PITTSBURGH — Pittsburgh Steelers coach Mike Tomlin believes Le’Veon Bell and DeAngelo Williams can be on the field at the same time.
Tomlin didn’t say “backfield,” however. And there’s a difference. A big one.
Bell’s return from a three-game suspension for violating the league’s substance abuse policy gives the Steelers (2-1) one of the best running back combinations in the NFL. It also allows offensive coordinator Todd Haley to get creative in figuring out how to keep both of them involved.
The proof came during practice on Wednesday, when Bell went streaking down the sideline and hauled in a rainbow from quarterback Ben Roethlisberger while remembering to keep his two feet inbounds.
“I want to be a player for all aspects of the game,” Bell said. “I want to catch short passes, downfield, whatever it may be.”
Bell hauled in 82 passes during his breakout season in 2014, obliterating the club record for receptions by a running back. At 6-foot-2 he presents a matchup problem for opposing defenses and has spent the last three years taking copious mental notes as All-Pro teammate Antonio Brown became one of the best wide receivers in the game. There are worse examples to follow. A lot worse.
“I just watch him and how to release in different situations,” Bell said. “I try to put that in my game.”
Bell grew up in Ohio idolizing Randy Moss having his uncle throw passes to him. If things had gone a different way, maybe Bell would have followed the future Hall of Famer’s path. Bell’s body made the choice for him. He grew to 245 pounds during his college career at Michigan State, though he’s trimmed down considerably as a pro and and spent the last couple of offseasons focusing on his agility. His Instagram feed is sprinkled with the occasional video of Bell’s feet a blur underneath him as he weaves around obstacles like a bulkier version of Brown getting loose in an opposing secondary.
“I’m sure if he went receiver full-time, lost a couple of pounds, he’d be fantastic,” Pittsburgh wide receiver Markus Wheaton said.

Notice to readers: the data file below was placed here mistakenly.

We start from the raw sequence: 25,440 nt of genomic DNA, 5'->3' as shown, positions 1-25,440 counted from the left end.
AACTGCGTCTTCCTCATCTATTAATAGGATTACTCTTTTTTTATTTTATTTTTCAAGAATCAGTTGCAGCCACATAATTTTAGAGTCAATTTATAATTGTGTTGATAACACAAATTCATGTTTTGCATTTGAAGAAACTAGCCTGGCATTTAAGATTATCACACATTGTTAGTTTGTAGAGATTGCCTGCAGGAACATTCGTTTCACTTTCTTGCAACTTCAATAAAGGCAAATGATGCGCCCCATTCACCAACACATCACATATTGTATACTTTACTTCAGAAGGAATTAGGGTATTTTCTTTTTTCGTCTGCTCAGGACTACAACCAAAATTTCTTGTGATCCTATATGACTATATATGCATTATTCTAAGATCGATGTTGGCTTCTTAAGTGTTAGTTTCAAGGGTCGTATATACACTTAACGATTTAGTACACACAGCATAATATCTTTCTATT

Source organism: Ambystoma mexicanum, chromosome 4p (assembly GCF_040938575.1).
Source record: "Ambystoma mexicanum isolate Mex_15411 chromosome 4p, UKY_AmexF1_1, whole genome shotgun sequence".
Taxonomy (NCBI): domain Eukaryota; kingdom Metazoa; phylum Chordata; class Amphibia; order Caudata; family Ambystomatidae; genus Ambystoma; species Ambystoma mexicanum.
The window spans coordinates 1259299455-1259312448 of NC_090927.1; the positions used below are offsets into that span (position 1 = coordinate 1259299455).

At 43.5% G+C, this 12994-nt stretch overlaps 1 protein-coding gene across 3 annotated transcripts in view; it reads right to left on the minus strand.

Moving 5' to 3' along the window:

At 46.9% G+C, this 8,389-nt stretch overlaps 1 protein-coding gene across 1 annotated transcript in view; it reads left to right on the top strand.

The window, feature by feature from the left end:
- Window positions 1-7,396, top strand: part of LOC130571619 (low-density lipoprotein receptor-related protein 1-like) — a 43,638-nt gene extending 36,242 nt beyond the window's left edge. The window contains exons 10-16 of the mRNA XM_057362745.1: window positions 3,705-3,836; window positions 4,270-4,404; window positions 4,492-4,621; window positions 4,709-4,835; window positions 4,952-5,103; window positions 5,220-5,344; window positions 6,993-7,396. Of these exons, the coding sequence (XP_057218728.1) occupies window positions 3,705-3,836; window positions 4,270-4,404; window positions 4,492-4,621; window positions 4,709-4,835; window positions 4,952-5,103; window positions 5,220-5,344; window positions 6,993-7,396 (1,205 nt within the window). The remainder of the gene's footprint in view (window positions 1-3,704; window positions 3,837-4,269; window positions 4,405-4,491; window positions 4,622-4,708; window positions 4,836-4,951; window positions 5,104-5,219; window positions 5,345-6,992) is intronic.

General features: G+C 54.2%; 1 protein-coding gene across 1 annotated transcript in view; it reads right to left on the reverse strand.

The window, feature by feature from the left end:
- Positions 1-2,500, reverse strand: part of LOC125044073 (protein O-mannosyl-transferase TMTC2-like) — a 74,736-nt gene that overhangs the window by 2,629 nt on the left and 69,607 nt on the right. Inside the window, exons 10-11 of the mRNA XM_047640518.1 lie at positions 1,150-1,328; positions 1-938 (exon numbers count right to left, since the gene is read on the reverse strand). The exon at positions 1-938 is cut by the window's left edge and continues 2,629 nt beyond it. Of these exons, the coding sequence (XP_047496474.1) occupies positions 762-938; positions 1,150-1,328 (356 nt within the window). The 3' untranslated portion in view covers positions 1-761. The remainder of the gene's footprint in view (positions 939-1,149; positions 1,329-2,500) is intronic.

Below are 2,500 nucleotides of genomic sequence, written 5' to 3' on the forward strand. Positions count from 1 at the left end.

Bell certainly was in 2014, though the majority of his hookups with Roethlisberger were screens or simple flares out of the backfield. Not so much anymore. Bell believes he can be a threat going deep and the coaches seem to agree. Haley expanded Bell’s role in the passing game during organized team activities and minicamp, though Roethlisberger stressed that doesn’t mean Bell can bail on his day job: taking a handoff and dancing upfield as often as possible.
“We’re not going to take the RB off the front of his name and put WR,” Roethlisberger said. “But I definitely think that he’s one of our best receivers.”
And Williams remains one of the most effective running backs around, even at 33. He ranks seventh in the league in yards rushing even with a 21-yard performance in last week’s loss to Philadelphia. Williams has long since taken his ego out of the equation, saying the starting job is Bell’s whenever Bell is available.
“The two-back system would work here, but Bell is so dynamic when he plays the game I don’t want him to come off the field,” Williams said.
The feeling is mutual. If things work out, maybe Williams and Bell become the millennial version of Franco Harris and Rocky Bleier. Maybe.
“He’s a guy who should be out there,” Bell said of Williams. “Whether I’m a receiver blocking for him, or if I’m at receiver and he’s in protection and I’m running routes, whatever it may be. You want to give teams different looks, make them not sure what personnel to be out there.”
That’s kind of the point.
“We can mix it up,” Wheaton said. “We can go big guys and spread them out with him and create matchup problems.”
Regardless, Bell is simply relieved to be talking about football and not the off-the-field issues — health and otherwise — that have dogged him for the last 12 months.
“Last year we started to get into me moving around and things like that, we want that to continue to grow,” Bell said. “I don’t want to fall off what I’ve learned already. I should be fine. I’ll accept the workload and I’ll be ready.”
NOTES: G Ramon Foster (chest), S Robert Golden (hamstring), S Sean Davis (back), LB Ryan Shazier (knee) and WR Eli Rogers (toe) did not practice on Wednesday. LB Lawrence Timmons, who left the Eagles game with a puncture wound, was a full participant.